I recently went for two weeks to Lahore, in Pakistan, and from there
directly to Ghana for a week. The reason for my trip to Pakistan was to teach part of the Abstract Algebra course in the International Mathematics Master (IMM), a programme I have been involved with for the last couple of years. I taught an intensive mini-course on Group theory and the Rubik’s cube together with Giovanni Placini, a colleague from the University of Florence.
We were really looking forward to this trip since we knew already many students from previous online interactions last year when we taught the Linear Algebra course on Zoom. I was particularly excited to finally meet a student from Nigeria I had supervised for an online mentorship scheme for African students back in the summer of 2021. The excitement was shared by the students since we were the first lecturers who visited in person after the pandemic. So there was a sense of real joy in our first meeting!
Organizing the teaching in a program where all the faculty comes from abroad for a short amount of time is not an easy task. We tried to maintain a balance between the topics we wanted to cover and the actual material that we could reasonably expect the class to learn in a short amount of time. The idea of using the Rubik’s cube as fil rouge of the course worked well and helped the students to digest abstract notions such as group actions and the order of an element in a group.
We were teaching every day with exercises sessions every afternoon and, of course, there are challenges in keeping up with such an intense rhythm. I think that we should experiment a bit more with a hybrid set-up where we start the course a few weeks prior to the visit with some online lectures. Luckily there were two tutors, Daan van de Weem and Sohaib Khalid, who covered some preliminary material both for the Algebra and the Real Analysis course. We also quickly realised that the students needed some training also in some ‘soft mathematical skills’ such as academic writing, LaTeX, and how to present mathematics arguments effectively. In the second week, we organised some group presentations with some feedback sessions afterward (inspired by the set-up of the master seminar in Amsterdam) and it was an important exercise for the students to start approaching the material independently and to practise their communication skills.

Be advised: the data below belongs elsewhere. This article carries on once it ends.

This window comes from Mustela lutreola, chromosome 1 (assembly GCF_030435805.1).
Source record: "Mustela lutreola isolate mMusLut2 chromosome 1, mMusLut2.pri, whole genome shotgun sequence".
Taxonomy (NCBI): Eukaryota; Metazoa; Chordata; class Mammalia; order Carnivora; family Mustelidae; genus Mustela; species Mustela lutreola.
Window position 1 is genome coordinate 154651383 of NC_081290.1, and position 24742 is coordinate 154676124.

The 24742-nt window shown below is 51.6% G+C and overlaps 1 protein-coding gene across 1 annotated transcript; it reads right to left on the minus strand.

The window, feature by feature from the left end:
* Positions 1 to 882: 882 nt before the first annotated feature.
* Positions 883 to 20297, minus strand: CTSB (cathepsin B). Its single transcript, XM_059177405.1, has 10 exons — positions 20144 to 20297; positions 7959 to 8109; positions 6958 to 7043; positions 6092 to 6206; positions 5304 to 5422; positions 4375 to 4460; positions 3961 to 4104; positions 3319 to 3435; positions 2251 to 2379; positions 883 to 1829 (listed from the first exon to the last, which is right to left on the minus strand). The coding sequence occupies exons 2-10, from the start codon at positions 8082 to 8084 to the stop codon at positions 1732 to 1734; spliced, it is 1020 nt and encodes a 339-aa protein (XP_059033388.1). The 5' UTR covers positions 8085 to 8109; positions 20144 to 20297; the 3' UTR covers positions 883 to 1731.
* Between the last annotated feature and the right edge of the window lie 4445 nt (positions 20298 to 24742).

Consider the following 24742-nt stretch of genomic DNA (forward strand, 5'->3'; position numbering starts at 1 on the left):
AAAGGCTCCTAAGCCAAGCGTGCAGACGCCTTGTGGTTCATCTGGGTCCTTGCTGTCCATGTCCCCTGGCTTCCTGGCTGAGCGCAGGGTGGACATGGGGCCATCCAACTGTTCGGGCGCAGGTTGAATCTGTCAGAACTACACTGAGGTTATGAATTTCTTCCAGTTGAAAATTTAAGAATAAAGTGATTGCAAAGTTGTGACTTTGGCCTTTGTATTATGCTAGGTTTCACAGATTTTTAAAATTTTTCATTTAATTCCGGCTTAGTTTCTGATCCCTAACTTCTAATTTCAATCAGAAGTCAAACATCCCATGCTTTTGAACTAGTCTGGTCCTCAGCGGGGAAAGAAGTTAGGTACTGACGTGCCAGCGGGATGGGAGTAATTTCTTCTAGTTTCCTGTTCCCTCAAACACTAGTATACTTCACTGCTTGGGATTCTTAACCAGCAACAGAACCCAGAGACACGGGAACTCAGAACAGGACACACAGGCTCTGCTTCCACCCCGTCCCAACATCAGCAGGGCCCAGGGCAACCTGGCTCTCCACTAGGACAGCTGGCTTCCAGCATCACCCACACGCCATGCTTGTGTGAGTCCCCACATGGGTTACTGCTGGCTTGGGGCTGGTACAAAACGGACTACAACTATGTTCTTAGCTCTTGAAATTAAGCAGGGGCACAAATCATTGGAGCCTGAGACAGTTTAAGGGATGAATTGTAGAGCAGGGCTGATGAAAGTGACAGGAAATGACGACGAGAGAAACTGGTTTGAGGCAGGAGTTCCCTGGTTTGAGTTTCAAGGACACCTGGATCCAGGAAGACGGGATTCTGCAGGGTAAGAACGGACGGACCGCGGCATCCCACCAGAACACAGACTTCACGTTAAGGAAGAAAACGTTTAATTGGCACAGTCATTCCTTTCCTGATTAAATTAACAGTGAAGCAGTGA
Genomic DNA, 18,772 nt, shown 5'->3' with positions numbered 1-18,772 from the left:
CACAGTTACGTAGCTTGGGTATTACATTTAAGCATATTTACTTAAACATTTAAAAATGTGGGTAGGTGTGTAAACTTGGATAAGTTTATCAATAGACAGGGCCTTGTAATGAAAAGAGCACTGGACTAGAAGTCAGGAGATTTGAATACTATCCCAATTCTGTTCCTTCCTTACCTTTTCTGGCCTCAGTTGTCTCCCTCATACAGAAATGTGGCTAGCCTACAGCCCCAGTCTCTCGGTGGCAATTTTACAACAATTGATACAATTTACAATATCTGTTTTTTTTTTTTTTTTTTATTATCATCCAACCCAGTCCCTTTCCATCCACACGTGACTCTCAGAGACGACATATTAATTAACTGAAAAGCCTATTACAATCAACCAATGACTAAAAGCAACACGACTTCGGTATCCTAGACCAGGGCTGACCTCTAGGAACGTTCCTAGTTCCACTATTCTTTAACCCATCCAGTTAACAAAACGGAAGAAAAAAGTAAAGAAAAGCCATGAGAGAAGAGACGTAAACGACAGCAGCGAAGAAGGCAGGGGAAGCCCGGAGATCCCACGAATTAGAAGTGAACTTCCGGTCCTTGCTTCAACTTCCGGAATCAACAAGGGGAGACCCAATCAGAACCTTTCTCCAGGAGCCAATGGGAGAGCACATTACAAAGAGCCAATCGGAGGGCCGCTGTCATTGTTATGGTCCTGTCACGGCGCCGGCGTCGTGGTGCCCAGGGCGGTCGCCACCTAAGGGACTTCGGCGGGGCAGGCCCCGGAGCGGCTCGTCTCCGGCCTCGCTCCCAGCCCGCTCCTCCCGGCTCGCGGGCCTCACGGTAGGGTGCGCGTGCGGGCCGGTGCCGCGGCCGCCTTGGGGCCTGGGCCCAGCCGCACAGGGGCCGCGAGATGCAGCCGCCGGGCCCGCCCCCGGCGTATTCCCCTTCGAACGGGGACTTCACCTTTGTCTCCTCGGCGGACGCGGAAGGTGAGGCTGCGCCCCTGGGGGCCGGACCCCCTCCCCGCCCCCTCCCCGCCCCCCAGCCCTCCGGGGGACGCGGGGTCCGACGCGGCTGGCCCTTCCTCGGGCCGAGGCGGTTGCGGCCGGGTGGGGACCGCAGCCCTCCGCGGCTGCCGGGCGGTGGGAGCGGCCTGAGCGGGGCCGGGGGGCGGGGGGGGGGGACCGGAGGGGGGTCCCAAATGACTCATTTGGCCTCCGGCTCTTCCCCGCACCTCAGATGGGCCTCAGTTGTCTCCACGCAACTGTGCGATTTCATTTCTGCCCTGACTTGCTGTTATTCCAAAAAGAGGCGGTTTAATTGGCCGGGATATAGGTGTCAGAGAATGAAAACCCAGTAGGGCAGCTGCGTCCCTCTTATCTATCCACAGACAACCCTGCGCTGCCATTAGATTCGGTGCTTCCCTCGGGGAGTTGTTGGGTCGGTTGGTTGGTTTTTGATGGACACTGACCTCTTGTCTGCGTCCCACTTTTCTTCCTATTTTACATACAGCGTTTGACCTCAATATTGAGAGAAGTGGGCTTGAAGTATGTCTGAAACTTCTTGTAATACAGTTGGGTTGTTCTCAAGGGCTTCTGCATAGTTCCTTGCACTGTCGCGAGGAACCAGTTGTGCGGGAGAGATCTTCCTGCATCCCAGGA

On the last day, we arranged a professional development session where we discussed the application process for further opportunities abroad. I hope it was a useful moment for the students but I was left with the doubt that we had planned the session exactly as we would have done in Europe and we should have instead focused more on the cultural and societal context of our class. We concluded with a screening of the documentary Secrets of the surface dedicated to the life and work of Maryam Mirzakhani. It was a very enjoyable moment that was appreciated by all the students, who got really inspired by the story of a woman mathematician coming from a culture similar to their own.
We shared many social moments, from dinners to trips to the local market, the visit to Badshahi Mosque, and even the wedding of the brother of one of our students who invited the whole class. It was an amazing teaching experience and I think I never bonded so much with a group of students. I had four female students, we met as strangers with very different life experiences as women and mathematicians but we got particularly close and I am missing all of them already. One of them asked me what was the first thing that had excited me about mathematics and I got animated describing to her my first love for non-Euclidean geometry. It was truly special to see the sparkles in her eyes when she was sharing my excitement.